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RyanMFT
08-11-2010, 08:10 AM
I was playing my old Kumalae last night. It has no fretboard, the frets are set directly in the neck. It got me to wondering why no one makes ukes this way anymore?

I realize that fretboards are made from hard wood which resists wear, but my uke is in the 80 year old range and has held up pretty darn well. I also have an old silvertone and a regal built this way. It makes the ukes pretty light as well.....so I keep wondering if there is some other reason that it makes more sense to have a fretboard, or is it just the norm now?

lindydanny
08-11-2010, 08:33 AM
Basically the same discussion:

http://www.ukuleleunderground.com/forum/showthread.php?34276-Anyone-tried-fretless-ukulele&highlight=fretless

The problem is that fretless instruments are much harder to play due to the fact that your fingers have to be in a specific position to produce a good tone. Some people don't even have fingers long enough to do this for chords. The frets make the position of the fingers less crucial as long as they are in between the frets.

~DB

RyanMFT
08-11-2010, 09:05 AM
Thanks DB but I am asking about why have a raised fretboard on top of the neck as opposed to setting frets right into the neck of the uke. Seems like it was done a lot in the old days but not now?

Here's and example....the Kamaka on the left has a fretboard that sits above the height of the soundboard, and the Kumalae on the right has the frets set directly into the neck, at the same height as the soundboard.....

http://i827.photobucket.com/albums/zz199/RyanMFT_photos/Kamaka3.jpg

erich@muttcrew.net
08-11-2010, 09:16 AM
....The problem is that fretless instruments are much harder to play due to the fact that your fingers have to be in a specific position to produce a good tone. Some people don't even have fingers long enough to do this for chords. The frets make the position of the fingers less crucial as long as they are in between the frets.

Sorry lindydanny but I think you missed the point - the question was not about frets or no frets, but about why there is an extra fretboard on top of the neck with the frets in it, rather than just having the frets directly in the neck.

Ryan, there are definitely instruments that are still made that way - without a fretboard. I know that Sven has made some sopranos like that, not sure what else. Maybe he'll chime in. And yes, the fretboard means more weight - not just the FB itself, but also the extra height you have to put into the bridge.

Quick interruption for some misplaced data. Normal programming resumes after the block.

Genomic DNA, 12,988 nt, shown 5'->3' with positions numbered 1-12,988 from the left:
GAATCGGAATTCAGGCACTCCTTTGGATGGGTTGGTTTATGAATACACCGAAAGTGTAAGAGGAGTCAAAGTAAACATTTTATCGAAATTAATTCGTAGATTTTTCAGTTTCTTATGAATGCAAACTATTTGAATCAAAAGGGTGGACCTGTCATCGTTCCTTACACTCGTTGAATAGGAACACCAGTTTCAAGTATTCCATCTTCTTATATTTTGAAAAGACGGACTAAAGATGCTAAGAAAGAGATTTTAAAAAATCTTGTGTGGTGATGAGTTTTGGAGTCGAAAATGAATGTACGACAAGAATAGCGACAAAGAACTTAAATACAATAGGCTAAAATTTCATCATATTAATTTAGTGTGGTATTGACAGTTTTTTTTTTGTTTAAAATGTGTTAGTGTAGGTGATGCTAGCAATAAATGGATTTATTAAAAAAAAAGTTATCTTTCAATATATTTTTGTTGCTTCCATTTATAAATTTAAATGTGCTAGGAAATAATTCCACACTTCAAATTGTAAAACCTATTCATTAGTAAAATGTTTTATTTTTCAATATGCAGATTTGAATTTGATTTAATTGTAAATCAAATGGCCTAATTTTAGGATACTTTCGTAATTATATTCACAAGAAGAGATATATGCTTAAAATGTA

On the other hand there are real advantages to having a fretboard - in my absolutely worthless opinion. I've made necks out of cypress, walnut, maple and pine, as well as mahogany.... As a player I want a fretboard that is as hard, smooth, tight, even and fast as possible, not soft or grainy or sticky or varnished... So to me it's definitely better to add a thin fretboard made of rosewood or ebony or some other fast wood.

bryanperk
08-11-2010, 09:17 AM
I could be wrong, but wouldn't a raised fretboard allow for lowered action without the possibility of the strings hitting the soundboard? Just a thought I had...not really sure about it at all haha

mzuch
08-11-2010, 09:36 AM
I could be wrong, but wouldn't a raised fretboard allow for lowered action without the possibility of the strings hitting the soundboard?

The strings wouldn't hit the soundboard, but your fingers might. Personally, I like to dig in sometimes, and I like some breathing room between the strings and top. Also, it seems to me that fingerboards make repairs easier, providing more wood to plane out a hump or slight twist, for example.

lindydanny
08-11-2010, 09:42 AM
My mistake. I guess I read it wrong.

I would add, though, that it would seem that a raised fret board would be easier to maintain and build than one with the frets on the sound board...

~DB

erich@muttcrew.net
08-11-2010, 10:03 AM
I could be wrong, but wouldn't a raised fretboard allow for lowered action without the possibility of the strings hitting the soundboard? Just a thought I had...not really sure about it at all haha

I was thinking along the same lines, but then why would Sven and Kumalae and others be doing it - we need to hear from them or from the players whether there are issues with the action, deflection, playability, etc.

Hualani
08-11-2010, 10:06 AM
Think the hard, smooth fret board is an evolution of design and availability of hard, smooth woods like ebony. In Hawaii, when these instrument were first made, you use native woods that were more readily available. Take too long to ship imported woods and more costly.